What can you do to promote a non-biased work environment?
Identifying the dominant culture can be difficult. Spotting what aspects of it might be most biased and most damaging to your organization — and a priority to address — is even harder. After all, it’s prevalent by definition. Often the dominant culture is so prevalent, it’s like air. The longer you are in it, the less aware you are of its existence (or of alternatives). In addition, because things may have been the same way for some time, people may be hesitant to speak up or may mistrust your motives.
If you’re someone who identifies closely with the dominant culture, it is even harder to see what might need to change. Consider reaching out to people within your organization and asking for their input.
In some cases, it might be useful to start with a known pain point: an initiative that never got off the ground or a product that has failed. Use a pain point as an opportunity to consider the potential blindspots and missed opportunities to approach it in a different way. The intention isn’t to blame but to bring awareness to the possibility of other perspectives and approaches.
You could also organize small group meetings throughout your company. Get people talking to each other, and have one person report the key findings of the group. Taking the leadership one step out of the conversation can help build trust and provide a degree of anonymity to participants.
Here are some things to look out for and question in your company culture:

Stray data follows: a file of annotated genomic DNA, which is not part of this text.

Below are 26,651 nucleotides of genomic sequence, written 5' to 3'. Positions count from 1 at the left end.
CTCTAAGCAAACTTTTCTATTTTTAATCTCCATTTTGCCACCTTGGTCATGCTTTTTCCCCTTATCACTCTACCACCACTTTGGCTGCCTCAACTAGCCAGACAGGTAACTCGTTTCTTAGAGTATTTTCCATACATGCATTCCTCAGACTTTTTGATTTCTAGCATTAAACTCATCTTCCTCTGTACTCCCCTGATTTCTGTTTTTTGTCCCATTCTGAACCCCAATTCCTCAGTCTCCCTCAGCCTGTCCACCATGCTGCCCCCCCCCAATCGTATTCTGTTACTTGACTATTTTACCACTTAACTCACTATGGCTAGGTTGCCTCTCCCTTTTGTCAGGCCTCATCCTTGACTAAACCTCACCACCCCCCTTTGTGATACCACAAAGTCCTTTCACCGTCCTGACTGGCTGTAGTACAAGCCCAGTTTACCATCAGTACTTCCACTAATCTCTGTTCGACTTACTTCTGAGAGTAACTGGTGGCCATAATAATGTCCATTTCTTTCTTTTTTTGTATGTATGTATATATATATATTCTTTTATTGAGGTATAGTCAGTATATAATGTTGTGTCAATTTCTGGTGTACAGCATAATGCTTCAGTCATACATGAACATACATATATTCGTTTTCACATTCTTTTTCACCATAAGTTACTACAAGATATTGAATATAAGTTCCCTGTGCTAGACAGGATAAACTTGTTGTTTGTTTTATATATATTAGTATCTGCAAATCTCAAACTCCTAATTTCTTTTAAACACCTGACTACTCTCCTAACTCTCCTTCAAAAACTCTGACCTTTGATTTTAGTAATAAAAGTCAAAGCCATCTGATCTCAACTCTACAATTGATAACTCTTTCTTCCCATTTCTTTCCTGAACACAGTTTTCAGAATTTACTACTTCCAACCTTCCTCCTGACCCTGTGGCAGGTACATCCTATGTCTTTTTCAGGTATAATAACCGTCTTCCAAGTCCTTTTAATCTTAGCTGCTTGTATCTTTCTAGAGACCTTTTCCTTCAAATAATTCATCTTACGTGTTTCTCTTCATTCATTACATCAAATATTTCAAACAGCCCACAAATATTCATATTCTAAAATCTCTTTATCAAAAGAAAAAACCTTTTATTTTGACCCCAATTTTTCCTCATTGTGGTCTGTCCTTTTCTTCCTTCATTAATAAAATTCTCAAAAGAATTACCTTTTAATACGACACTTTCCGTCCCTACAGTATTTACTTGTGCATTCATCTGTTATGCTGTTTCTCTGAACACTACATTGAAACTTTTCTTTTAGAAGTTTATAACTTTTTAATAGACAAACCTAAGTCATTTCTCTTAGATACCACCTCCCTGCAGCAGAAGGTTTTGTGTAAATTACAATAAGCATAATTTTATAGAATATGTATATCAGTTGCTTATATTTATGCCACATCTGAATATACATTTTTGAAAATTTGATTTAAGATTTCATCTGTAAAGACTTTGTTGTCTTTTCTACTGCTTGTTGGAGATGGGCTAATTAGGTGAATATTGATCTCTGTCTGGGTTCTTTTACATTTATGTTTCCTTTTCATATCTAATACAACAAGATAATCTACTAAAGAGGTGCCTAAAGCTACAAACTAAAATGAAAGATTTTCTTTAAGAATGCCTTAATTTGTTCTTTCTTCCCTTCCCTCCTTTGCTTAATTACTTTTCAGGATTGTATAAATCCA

- Does everyone look the same? If so, that might be a red flag. A lot of attention is being given to calling out all-white panels or executive boards, but there may be more to it than that. If a group has limited diversity in thought, socioeconomic background, ethnicity, or education, that may signal an issue.
- Are people comfortable talking about what’s important to them? Do they minimize the fact that they have kids, families, or obligations outside of work? Do they feel like they have to be “sneaky” about observing their religious and spiritual beliefs?
- Are people taking advantage of company benefits? Do you regularly have employees cutting their disability or parental leaves short? Does your organization emphasize access to therapy and other support services?
- Do you actively encourage employees to participate in conversations for change? Does your organization encourage growth, or is there a sense that “this is just the way things are?”
- What does diversity look like in your organization? Is it spread across ethnic, racial, gender, and neurodiverse lines? Do people feel like they belong? How do you know?
- Who is measuring your success on diversity metrics? Don’t fall into the trap of treating people like numbers. Do set goals and accountability for representation across all levels of your organization.
- Have you examined your culture for coded language? Do you have standards that don't matter to outcomes? For example, do you insist that employees wear certain hairstyles or forgo head coverings?
- Are you communicating subcultures as a threat? Do you welcome and encourage people to connect with one another, or do you insist that everything gets done a certain way?
- What do your company social events look like? If they are sparse or attract the same people over and over, reconsider the time, day of the week, or activity to something more inclusive.
The antidote to an environment oppressed by the dominant culture is one that allows its subcultures to thrive. Loosening the dominance of one culture doesn’t mean rejecting it or getting rid of it. Making space for subcultures to thrive is like letting more air and sunlight in. It creates a healthier environment for everyone, including those most aligned to the dominant culture. Allowing individuals to feel represented builds an inclusive environment and a thriving organization.
BetterUp Staff Writer